The Bush administration has refused to face the dangerous reality of the North Korean nuclear crisis, a former senior Pentagon official said last night during a panel at the Kennedy School of Government (KSG).
Ashton B. Carter, who served as assistant secretary of defense from 1993 to 1996, said that Clinton administration officials devised plans to invade North Korea in 1994 but balked because the civilian death toll would “shock the conscience of the world.”
Carter has emerged as a prominent critic of the 11-nation Proliferation Security Initiative, a U.S.-led effort to intercept North Korean weapons shipments at sea.
“It is a fantasy to suppose that, when you need this much material to make a bomb from,” Carter said, dramatically brandishing the panelists’ pitcher of water, “you can put a hermetic seal around North Korea.”
Carter, who is also Ford Foundation professor of science and international affairs at the KSG, said that the U.S. invasion of Iraq may have magnified the global nuclear threat.
Iran and North Korea will likely step up their own nuclear programs to avoid Iraq’s fate, Carter said.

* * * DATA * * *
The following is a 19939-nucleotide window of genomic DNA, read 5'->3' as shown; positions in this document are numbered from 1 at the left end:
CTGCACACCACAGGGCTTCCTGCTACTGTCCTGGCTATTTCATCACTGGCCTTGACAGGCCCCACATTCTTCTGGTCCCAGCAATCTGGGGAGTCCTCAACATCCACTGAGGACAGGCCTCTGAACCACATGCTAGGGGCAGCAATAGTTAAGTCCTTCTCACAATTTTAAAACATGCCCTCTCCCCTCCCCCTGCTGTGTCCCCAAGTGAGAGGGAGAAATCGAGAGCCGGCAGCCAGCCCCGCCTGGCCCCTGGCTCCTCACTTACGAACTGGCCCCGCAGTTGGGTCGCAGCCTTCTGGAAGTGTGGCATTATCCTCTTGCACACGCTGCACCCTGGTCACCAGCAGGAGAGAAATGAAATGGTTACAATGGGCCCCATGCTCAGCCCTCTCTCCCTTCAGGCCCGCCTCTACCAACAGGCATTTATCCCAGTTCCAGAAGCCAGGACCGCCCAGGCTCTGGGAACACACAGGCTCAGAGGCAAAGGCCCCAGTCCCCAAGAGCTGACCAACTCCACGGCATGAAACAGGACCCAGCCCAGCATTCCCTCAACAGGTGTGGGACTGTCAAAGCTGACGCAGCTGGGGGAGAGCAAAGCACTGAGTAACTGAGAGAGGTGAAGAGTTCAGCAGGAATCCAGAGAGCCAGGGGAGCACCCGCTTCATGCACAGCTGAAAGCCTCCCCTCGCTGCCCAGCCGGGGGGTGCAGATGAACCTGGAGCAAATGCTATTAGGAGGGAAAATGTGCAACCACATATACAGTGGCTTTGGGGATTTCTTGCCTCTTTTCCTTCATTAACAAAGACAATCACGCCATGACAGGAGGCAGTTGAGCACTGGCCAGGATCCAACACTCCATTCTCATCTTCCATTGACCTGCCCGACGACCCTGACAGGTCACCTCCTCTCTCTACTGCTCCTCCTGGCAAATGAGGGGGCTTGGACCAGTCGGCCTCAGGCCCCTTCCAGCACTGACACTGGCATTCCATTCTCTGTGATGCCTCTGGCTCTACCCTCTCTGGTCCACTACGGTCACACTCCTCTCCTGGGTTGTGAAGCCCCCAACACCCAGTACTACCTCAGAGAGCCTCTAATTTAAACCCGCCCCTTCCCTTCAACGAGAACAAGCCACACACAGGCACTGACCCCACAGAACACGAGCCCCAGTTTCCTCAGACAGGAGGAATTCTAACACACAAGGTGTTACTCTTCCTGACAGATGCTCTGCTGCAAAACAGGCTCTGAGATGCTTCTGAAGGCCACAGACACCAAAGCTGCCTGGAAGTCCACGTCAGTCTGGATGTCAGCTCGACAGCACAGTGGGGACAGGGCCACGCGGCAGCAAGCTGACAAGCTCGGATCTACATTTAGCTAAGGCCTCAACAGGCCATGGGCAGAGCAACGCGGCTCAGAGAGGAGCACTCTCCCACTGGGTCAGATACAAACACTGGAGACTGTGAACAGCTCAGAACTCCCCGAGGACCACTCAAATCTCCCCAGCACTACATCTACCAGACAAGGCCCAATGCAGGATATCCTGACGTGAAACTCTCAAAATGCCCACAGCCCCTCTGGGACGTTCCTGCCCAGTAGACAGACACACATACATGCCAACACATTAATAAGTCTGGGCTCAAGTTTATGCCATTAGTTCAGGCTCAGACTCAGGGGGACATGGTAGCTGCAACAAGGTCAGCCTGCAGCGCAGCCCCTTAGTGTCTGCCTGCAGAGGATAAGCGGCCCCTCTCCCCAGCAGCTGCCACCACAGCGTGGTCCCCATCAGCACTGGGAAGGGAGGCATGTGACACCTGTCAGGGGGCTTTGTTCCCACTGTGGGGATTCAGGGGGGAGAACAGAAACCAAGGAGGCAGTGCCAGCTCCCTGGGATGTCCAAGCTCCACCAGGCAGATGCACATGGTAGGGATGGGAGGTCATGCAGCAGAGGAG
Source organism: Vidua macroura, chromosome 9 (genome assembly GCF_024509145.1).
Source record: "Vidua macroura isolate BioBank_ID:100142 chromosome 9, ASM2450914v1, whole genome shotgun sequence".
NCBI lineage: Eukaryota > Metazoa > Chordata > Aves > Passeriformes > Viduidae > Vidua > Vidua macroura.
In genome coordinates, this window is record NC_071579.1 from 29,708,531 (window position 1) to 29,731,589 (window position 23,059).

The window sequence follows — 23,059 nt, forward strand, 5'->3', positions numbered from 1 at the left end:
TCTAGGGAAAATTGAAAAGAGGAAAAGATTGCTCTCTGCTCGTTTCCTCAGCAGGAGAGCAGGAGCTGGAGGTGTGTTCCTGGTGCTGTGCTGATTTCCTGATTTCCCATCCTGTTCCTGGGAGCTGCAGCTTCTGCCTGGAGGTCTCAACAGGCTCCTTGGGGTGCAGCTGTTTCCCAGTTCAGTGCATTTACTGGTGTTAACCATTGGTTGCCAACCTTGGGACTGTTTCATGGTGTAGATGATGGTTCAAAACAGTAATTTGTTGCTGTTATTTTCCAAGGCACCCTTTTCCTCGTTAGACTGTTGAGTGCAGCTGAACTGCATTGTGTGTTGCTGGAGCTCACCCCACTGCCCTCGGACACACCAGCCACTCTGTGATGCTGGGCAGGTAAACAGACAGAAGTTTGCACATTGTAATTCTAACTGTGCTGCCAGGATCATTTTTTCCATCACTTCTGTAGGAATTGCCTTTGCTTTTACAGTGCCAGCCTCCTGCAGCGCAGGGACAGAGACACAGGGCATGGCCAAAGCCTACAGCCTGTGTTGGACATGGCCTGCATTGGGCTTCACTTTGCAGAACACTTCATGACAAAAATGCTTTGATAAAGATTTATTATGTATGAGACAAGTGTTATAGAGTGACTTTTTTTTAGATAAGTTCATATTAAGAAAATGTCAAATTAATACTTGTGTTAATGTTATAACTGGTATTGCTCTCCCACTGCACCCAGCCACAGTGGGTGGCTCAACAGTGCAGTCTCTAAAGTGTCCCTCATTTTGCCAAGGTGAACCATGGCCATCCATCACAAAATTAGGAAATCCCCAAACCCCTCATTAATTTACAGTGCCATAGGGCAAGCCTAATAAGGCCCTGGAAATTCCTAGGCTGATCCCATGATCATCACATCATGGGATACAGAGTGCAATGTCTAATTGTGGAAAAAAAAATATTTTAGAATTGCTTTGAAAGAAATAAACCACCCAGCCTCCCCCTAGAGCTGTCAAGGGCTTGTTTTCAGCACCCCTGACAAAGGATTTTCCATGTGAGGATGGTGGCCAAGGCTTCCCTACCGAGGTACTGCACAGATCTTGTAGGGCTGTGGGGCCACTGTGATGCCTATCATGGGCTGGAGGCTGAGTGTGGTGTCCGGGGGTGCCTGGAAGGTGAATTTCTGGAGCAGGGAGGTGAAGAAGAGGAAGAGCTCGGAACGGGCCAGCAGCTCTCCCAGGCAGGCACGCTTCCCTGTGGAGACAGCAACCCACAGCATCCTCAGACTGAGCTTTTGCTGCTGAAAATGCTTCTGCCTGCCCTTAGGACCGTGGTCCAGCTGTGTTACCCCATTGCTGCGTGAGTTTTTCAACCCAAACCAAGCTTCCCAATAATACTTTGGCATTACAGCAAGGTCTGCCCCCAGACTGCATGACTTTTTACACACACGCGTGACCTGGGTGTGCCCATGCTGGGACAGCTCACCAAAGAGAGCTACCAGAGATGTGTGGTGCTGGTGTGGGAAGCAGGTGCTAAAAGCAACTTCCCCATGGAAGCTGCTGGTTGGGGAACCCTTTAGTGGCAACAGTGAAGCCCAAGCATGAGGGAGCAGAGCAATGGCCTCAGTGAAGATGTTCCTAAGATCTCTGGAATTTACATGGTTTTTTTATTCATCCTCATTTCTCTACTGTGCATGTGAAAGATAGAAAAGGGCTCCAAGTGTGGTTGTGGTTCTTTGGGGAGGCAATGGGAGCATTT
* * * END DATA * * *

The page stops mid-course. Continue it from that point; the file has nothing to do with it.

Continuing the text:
Carter said that Iranian and North Korean officials likely believe that “Saddam Hussein’s mistake wasn’t in going too far, it was in not going far enough.”
Thomas C. Hubbard, the current U.S. ambassador to Seoul, defended the Bush administration’s record and said that American negotiators had established “the beginnings of dialogue” with Pyongyang during the recent round of talks in Beijing in August.
“Right now, [Pyongyang] would like to have a nuclear program, and they would like to have all the benefits that flow from being a member of the international community,” Hubbard said. “The message that we are trying to convey to them in talks is that they have to make a choice.”
But Carter said that the U. S. must decide if it is prepared to officially recognize North Korea in a Rose Garden ceremony.
“I don’t know if the U.S. is ready to make a deal,” said Carter, adding that President Bush’s emphasis on “moral clarity” might prevent him from reaching a pact with Kim Jong Il, even if the nuclear issue is resolved.
Carter and Hubbard both expressed frustration with China’s policies towards Pyongyang.
“If the Chinese chose to strangle the North Korean regime, they could do that,” Carter said. “But they won’t, because then they would have 22 million refugees on their border.”
“Almost 300,000 North Korean refugees are just wandering in the northern territories of China,” Hubbard said.
But Beijing officials “have not been interested at all” in collaborating with international humanitarian agencies, he said.
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